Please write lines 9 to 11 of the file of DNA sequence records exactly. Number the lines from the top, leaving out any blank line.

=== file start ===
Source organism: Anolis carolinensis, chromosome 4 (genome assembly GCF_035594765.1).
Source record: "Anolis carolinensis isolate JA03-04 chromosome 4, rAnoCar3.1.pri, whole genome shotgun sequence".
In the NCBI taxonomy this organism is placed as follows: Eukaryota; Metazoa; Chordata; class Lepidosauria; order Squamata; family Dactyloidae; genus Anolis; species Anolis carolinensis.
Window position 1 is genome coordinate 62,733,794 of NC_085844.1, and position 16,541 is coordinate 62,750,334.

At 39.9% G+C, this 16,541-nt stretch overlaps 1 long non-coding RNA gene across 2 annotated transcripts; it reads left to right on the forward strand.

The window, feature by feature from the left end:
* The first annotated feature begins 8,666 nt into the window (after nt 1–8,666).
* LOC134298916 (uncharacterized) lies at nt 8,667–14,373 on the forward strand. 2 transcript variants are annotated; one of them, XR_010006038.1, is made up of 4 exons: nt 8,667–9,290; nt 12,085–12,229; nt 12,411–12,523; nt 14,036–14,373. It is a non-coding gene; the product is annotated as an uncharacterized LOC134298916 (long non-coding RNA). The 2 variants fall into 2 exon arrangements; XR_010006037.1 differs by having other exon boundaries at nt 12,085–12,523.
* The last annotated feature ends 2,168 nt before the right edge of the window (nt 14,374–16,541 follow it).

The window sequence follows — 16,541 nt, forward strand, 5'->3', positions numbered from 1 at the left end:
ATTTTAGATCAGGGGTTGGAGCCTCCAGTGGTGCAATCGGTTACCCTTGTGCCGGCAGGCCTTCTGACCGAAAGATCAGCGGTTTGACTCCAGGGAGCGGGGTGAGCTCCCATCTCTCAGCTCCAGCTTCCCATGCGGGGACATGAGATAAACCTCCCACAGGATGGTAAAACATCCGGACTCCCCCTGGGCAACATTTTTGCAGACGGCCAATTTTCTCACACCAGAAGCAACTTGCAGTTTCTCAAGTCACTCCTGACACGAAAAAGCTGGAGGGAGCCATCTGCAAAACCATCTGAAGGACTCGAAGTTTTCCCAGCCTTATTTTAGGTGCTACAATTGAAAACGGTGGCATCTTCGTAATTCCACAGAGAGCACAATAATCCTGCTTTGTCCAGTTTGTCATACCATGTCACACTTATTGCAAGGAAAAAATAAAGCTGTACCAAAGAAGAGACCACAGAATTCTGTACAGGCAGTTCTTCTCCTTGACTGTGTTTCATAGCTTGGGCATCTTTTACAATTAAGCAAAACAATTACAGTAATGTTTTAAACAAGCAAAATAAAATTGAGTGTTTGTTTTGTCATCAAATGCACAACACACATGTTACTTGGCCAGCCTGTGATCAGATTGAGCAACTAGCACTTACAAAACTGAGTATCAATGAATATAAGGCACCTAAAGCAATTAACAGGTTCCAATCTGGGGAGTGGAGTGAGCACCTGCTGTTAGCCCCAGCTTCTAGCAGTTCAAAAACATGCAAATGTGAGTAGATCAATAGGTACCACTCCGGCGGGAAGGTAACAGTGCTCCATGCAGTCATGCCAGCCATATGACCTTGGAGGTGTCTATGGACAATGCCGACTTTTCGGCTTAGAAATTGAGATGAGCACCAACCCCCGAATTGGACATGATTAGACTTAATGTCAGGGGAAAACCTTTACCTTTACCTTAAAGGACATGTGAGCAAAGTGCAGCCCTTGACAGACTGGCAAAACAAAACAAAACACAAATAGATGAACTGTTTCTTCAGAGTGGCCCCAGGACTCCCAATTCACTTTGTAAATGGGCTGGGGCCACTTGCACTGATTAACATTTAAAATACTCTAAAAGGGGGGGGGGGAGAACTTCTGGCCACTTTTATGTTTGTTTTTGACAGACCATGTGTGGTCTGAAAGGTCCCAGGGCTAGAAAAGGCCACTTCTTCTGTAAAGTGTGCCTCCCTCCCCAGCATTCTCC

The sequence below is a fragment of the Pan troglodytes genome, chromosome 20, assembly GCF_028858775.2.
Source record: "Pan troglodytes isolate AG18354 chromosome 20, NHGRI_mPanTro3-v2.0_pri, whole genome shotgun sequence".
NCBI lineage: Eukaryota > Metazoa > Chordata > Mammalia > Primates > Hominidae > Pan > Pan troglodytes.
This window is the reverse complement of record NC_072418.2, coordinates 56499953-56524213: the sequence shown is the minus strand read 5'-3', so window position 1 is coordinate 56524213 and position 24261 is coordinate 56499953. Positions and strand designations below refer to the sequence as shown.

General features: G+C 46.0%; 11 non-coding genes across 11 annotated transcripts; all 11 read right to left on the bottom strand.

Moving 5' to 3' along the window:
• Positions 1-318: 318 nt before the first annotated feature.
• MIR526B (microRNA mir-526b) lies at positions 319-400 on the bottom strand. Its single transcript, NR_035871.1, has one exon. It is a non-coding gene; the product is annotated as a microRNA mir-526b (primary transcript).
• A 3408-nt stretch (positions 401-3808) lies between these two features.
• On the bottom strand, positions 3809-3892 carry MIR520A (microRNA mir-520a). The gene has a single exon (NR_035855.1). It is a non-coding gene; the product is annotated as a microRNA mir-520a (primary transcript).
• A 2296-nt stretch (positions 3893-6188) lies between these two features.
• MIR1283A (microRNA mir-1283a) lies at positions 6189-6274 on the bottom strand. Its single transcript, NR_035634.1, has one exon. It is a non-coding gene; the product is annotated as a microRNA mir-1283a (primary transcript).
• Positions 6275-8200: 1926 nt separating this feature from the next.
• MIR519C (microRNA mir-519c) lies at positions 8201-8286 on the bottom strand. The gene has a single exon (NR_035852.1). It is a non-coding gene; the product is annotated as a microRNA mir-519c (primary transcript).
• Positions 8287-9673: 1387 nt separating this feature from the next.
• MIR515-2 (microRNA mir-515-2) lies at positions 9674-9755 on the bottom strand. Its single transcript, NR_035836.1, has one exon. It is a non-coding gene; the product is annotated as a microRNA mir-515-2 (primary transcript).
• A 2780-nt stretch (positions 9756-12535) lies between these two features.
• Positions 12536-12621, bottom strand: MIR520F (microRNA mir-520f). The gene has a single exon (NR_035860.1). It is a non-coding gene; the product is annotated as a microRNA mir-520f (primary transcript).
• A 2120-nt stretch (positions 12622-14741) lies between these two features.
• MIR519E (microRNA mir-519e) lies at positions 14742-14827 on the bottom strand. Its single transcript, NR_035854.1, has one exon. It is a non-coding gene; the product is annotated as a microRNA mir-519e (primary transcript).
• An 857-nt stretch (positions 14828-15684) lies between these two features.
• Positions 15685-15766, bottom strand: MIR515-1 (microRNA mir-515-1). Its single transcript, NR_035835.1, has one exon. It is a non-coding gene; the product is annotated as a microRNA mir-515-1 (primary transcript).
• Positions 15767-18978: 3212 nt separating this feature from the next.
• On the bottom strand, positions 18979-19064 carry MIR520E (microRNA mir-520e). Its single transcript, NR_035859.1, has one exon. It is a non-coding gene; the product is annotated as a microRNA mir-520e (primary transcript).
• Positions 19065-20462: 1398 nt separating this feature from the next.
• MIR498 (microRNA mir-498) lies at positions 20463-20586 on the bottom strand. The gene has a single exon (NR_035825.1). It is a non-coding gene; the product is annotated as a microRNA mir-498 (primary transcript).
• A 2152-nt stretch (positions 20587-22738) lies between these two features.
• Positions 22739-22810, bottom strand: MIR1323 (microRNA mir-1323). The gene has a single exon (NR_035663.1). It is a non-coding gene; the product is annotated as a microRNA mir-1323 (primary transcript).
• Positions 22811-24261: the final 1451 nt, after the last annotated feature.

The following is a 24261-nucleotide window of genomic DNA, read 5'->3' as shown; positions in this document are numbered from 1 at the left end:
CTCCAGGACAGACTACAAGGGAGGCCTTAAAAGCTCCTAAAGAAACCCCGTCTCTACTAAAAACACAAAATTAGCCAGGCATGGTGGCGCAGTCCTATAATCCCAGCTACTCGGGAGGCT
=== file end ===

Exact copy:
* The last annotated feature ends 2,168 nt before the right edge of the window (nt 14,374–16,541 follow it).

The window sequence follows — 16,541 nt, forward strand, 5'->3', positions numbered from 1 at the left end:
ATTTTAGATCAGGGGTTGGAGCCTCCAGTGGTGCAATCGGTTACCCTTGTGCCGGCAGGCCTTCTGACCGAAAGATCAGCGGTTTGACTCCAGGGAGCGGGGTGAGCTCCCATCTCTCAGCTCCAGCTTCCCATGCGGGGACATGAGATAAACCTCCCACAGGATGGTAAAACATCCGGACTCCCCCTGGGCAACATTTTTGCAGACGGCCAATTTTCTCACACCAGAAGCAACTTGCAGTTTCTCAAGTCACTCCTGACACGAAAAAGCTGGAGGGAGCCATCTGCAAAACCATCTGAAGGACTCGAAGTTTTCCCAGCCTTATTTTAGGTGCTACAATTGAAAACGGTGGCATCTTCGTAATTCCACAGAGAGCACAATAATCCTGCTTTGTCCAGTTTGTCATACCATGTCACACTTATTGCAAGGAAAAAATAAAGCTGTACCAAAGAAGAGACCACAGAATTCTGTACAGGCAGTTCTTCTCCTTGACTGTGTTTCATAGCTTGGGCATCTTTTACAATTAAGCAAAACAATTACAGTAATGTTTTAAACAAGCAAAATAAAATTGAGTGTTTGTTTTGTCATCAAATGCACAACACACATGTTACTTGGCCAGCCTGTGATCAGATTGAGCAACTAGCACTTACAAAACTGAGTATCAATGAATATAAGGCACCTAAAGCAATTAACAGGTTCCAATCTGGGGAGTGGAGTGAGCACCTGCTGTTAGCCCCAGCTTCTAGCAGTTCAAAAACATGCAAATGTGAGTAGATCAATAGGTACCACTCCGGCGGGAAGGTAACAGTGCTCCATGCAGTCATGCCAGCCATATGACCTTGGAGGTGTCTATGGACAATGCCGACTTTTCGGCTTAGAAATTGAGATGAGCACCAACCCCCGAATTGGACATGATTAGACTTAATGTCAGGGGAAAACCTTTACCTTTACCTTAAAGGACATGTGAGCAAAGTGCAGCCCTTGACAGACTGGCAAAACAAAACAAAACACAAATAGATGAACTGTTTCTTCAGAGTGGCCCCAGGACTCCCAATTCACTTTGTAAATGGGCTGGGGCCACTTGCACTGATTAACATTTAAAATACTCTAAAAGGGGGGGGGGGAGAACTTCTGGCCACTTTTATGTTTGTTTTTGACAGACCATGTGTGGTCTGAAAGGTCCCAGGGCTAGAAAAGGCCACTTCTTCTGTAAAGTGTGCCTCCCTCCCCAGCATTCTCC